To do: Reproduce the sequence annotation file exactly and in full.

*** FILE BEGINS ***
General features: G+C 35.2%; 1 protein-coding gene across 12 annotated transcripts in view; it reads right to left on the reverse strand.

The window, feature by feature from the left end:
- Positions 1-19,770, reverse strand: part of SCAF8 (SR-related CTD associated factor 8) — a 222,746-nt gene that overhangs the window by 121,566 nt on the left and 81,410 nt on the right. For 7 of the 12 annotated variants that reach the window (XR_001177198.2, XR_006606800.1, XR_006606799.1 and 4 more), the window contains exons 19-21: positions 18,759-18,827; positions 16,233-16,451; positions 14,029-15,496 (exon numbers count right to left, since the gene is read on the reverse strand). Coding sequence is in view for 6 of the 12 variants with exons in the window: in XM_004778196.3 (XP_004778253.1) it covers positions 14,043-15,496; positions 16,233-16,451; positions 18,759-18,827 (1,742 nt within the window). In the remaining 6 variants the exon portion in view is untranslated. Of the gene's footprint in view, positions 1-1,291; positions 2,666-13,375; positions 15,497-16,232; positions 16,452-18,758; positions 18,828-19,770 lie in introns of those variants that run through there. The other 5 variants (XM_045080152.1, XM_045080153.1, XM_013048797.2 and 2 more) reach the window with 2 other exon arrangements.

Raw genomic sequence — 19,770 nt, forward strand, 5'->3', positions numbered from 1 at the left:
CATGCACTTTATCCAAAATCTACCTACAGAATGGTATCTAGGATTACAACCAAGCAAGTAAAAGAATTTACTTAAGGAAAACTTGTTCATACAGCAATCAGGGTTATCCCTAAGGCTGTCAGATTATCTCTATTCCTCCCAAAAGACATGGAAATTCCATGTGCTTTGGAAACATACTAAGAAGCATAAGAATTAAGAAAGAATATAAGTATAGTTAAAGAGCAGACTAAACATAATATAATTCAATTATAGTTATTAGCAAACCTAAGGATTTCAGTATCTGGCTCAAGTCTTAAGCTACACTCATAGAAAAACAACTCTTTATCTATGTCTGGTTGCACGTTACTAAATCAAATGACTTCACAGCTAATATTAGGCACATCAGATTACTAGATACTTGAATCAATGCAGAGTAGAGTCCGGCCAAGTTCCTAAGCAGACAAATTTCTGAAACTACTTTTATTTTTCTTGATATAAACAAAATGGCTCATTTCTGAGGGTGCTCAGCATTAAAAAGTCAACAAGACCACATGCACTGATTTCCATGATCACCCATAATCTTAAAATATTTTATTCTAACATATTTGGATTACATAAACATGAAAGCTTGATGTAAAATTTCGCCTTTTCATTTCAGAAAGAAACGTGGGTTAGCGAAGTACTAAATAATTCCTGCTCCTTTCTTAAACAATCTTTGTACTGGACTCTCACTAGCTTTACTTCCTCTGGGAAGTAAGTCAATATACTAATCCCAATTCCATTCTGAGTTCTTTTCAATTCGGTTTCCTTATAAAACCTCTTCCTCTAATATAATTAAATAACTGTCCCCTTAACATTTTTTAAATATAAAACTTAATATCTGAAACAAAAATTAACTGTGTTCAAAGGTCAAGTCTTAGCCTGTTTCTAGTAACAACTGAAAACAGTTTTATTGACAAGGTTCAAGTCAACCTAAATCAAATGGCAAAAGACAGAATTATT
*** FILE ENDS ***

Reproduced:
General features: G+C 35.2%; 1 protein-coding gene across 12 annotated transcripts in view; it reads right to left on the reverse strand.

The window, feature by feature from the left end:
- Positions 1-19,770, reverse strand: part of SCAF8 (SR-related CTD associated factor 8) — a 222,746-nt gene that overhangs the window by 121,566 nt on the left and 81,410 nt on the right. For 7 of the 12 annotated variants that reach the window (XR_001177198.2, XR_006606800.1, XR_006606799.1 and 4 more), the window contains exons 19-21: positions 18,759-18,827; positions 16,233-16,451; positions 14,029-15,496 (exon numbers count right to left, since the gene is read on the reverse strand). Coding sequence is in view for 6 of the 12 variants with exons in the window: in XM_004778196.3 (XP_004778253.1) it covers positions 14,043-15,496; positions 16,233-16,451; positions 18,759-18,827 (1,742 nt within the window). In the remaining 6 variants the exon portion in view is untranslated. Of the gene's footprint in view, positions 1-1,291; positions 2,666-13,375; positions 15,497-16,232; positions 16,452-18,758; positions 18,828-19,770 lie in introns of those variants that run through there. The other 5 variants (XM_045080152.1, XM_045080153.1, XM_013048797.2 and 2 more) reach the window with 2 other exon arrangements.

Raw genomic sequence — 19,770 nt, forward strand, 5'->3', positions numbered from 1 at the left:
CATGCACTTTATCCAAAATCTACCTACAGAATGGTATCTAGGATTACAACCAAGCAAGTAAAAGAATTTACTTAAGGAAAACTTGTTCATACAGCAATCAGGGTTATCCCTAAGGCTGTCAGATTATCTCTATTCCTCCCAAAAGACATGGAAATTCCATGTGCTTTGGAAACATACTAAGAAGCATAAGAATTAAGAAAGAATATAAGTATAGTTAAAGAGCAGACTAAACATAATATAATTCAATTATAGTTATTAGCAAACCTAAGGATTTCAGTATCTGGCTCAAGTCTTAAGCTACACTCATAGAAAAACAACTCTTTATCTATGTCTGGTTGCACGTTACTAAATCAAATGACTTCACAGCTAATATTAGGCACATCAGATTACTAGATACTTGAATCAATGCAGAGTAGAGTCCGGCCAAGTTCCTAAGCAGACAAATTTCTGAAACTACTTTTATTTTTCTTGATATAAACAAAATGGCTCATTTCTGAGGGTGCTCAGCATTAAAAAGTCAACAAGACCACATGCACTGATTTCCATGATCACCCATAATCTTAAAATATTTTATTCTAACATATTTGGATTACATAAACATGAAAGCTTGATGTAAAATTTCGCCTTTTCATTTCAGAAAGAAACGTGGGTTAGCGAAGTACTAAATAATTCCTGCTCCTTTCTTAAACAATCTTTGTACTGGACTCTCACTAGCTTTACTTCCTCTGGGAAGTAAGTCAATATACTAATCCCAATTCCATTCTGAGTTCTTTTCAATTCGGTTTCCTTATAAAACCTCTTCCTCTAATATAATTAAATAACTGTCCCCTTAACATTTTTTAAATATAAAACTTAATATCTGAAACAAAAATTAACTGTGTTCAAAGGTCAAGTCTTAGCCTGTTTCTAGTAACAACTGAAAACAGTTTTATTGACAAGGTTCAAGTCAACCTAAATCAAATGGCAAAAGACAGAATTATT